The whole start process of oCC, which is more complex as it might seem as libcsync expects a nice environment with a verified connection to the ownCloud, was cleaned and matured. I had to learn about QNAM but now we seem to be friends.

Efforts also went into the following areas:

  • Error handling: People got confused about error messages from oCC which were not accurate here and than. I added more fine granular error reporting to libcsync so that oCC now can give even more helpful error messages.
  • MacOSX: On the sprint weekend in Stuttgart, we made good progress on that platform, will also soon get a release. Domme got the most out of cmake to get dmg image building going, thanks, you rock!
  • Qt 4.6: As usual one has to learn that current distributions ship not so current Qt versions. Thanks to Thomas, he put quite some effort in porting back to Qt 4.6 – so that Debians friends can also use oCC now.
  • Packages: Check out the community repo on OBS: We now can provide packages for way more platforms including Ubuntu and Debian. Still your help would be appreciated in maintaining.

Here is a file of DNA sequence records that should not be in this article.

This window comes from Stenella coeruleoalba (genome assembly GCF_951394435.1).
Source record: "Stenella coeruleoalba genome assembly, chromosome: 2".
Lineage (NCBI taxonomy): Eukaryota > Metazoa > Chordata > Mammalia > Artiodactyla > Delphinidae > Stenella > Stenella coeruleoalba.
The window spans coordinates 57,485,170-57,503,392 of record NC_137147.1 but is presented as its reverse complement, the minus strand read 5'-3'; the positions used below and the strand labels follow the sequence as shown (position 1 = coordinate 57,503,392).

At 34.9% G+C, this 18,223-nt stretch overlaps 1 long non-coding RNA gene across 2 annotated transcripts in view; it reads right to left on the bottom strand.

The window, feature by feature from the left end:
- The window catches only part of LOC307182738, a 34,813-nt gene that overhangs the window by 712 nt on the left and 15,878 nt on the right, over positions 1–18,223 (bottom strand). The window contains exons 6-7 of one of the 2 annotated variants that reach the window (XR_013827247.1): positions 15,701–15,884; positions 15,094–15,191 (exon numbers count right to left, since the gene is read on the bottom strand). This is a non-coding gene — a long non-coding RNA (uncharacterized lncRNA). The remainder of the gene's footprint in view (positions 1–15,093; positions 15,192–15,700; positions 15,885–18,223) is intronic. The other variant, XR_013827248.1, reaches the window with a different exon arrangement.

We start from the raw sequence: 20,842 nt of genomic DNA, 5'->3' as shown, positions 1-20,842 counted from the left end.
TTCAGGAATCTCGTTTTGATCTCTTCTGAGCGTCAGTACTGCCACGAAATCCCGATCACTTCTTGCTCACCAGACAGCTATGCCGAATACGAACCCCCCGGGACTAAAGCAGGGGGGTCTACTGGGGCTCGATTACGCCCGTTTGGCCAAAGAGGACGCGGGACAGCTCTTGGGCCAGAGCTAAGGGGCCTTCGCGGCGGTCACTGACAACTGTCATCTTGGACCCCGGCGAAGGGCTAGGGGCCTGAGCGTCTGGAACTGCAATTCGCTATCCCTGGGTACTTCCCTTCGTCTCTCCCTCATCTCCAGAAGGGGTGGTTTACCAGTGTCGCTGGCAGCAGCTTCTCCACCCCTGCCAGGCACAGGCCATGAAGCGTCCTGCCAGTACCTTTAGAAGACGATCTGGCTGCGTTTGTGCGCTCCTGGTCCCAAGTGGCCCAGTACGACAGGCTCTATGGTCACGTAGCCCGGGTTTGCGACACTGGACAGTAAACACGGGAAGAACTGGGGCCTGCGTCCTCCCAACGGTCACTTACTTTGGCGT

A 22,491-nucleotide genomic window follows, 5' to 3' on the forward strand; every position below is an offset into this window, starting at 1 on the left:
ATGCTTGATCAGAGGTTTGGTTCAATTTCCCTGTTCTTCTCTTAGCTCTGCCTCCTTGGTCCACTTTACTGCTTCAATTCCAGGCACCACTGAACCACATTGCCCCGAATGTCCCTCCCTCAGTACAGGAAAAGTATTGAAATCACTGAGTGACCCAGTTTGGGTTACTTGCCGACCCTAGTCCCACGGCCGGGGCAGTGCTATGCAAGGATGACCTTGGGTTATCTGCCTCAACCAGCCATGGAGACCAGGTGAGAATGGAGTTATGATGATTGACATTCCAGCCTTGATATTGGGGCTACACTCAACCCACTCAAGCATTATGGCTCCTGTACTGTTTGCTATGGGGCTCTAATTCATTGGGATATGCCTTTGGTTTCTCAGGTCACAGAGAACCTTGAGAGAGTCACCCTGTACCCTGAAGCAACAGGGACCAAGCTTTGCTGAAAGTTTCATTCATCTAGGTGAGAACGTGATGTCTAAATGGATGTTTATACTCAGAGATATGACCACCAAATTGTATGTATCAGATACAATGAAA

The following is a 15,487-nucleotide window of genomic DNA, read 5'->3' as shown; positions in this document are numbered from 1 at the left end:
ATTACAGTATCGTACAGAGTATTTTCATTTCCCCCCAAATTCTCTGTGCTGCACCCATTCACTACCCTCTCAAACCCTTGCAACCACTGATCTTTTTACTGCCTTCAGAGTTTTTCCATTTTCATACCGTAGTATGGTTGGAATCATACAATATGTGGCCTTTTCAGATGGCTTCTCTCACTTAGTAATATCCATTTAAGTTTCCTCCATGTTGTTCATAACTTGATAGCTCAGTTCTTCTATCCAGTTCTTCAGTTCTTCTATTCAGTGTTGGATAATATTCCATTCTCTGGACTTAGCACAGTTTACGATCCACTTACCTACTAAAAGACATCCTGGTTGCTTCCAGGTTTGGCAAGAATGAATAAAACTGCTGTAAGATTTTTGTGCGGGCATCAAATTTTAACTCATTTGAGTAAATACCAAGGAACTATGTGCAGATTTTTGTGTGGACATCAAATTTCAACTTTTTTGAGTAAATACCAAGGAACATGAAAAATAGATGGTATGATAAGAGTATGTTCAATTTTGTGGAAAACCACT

Speaking about the recent sprint in Stuttgart: It was great to be there, ownCloud has an open, friendly and welcoming community in which you really feel the spirit of working on something new and interesting with cool potential. I really enjoy being here,. Thanks guys for all your work and feedback 🙂

Categories: ownCloud Tags: , , ,

CSync and Mirall Development Setup

March 22, 2012 51 comments

A KDE bagger

Build it!


people were asking how to set up a development setup for the syncing client we are working on to sync local files to ownCloud and vice versa currently, work title mirall. While a website about it is not yet finished, I try to summarize it here. There are some hacks here and there but that’s how I do it today. It will improve over time. Note that this is about a real development setup, not for a production build.

Linux and Windows development should go in parallel as easy as possible.

Edit: Please also refer to the official build documentation.

Building CSync